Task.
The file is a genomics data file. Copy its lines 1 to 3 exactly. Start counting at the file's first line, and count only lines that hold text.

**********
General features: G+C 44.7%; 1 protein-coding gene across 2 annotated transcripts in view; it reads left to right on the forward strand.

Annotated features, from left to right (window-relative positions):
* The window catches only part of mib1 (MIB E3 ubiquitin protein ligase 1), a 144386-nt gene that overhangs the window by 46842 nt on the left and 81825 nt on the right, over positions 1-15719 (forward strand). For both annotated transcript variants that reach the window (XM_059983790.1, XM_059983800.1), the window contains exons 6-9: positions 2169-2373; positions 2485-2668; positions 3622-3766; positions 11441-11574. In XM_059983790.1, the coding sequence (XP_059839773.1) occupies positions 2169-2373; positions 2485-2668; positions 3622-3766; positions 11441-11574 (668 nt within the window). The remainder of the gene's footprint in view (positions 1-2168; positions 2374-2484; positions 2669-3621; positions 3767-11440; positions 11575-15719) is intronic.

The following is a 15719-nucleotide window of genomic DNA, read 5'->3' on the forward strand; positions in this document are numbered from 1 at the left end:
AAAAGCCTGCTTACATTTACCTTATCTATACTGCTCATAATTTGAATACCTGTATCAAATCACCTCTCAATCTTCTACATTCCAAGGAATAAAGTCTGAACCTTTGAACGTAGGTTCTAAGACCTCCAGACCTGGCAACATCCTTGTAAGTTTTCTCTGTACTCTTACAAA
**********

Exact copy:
General features: G+C 44.7%; 1 protein-coding gene across 2 annotated transcripts in view; it reads left to right on the forward strand.

Annotated features, from left to right (window-relative positions):
* The window catches only part of mib1 (MIB E3 ubiquitin protein ligase 1), a 144386-nt gene that overhangs the window by 46842 nt on the left and 81825 nt on the right, over positions 1-15719 (forward strand). For both annotated transcript variants that reach the window (XM_059983790.1, XM_059983800.1), the window contains exons 6-9: positions 2169-2373; positions 2485-2668; positions 3622-3766; positions 11441-11574. In XM_059983790.1, the coding sequence (XP_059839773.1) occupies positions 2169-2373; positions 2485-2668; positions 3622-3766; positions 11441-11574 (668 nt within the window). The remainder of the gene's footprint in view (positions 1-2168; positions 2374-2484; positions 2669-3621; positions 3767-11440; positions 11575-15719) is intronic.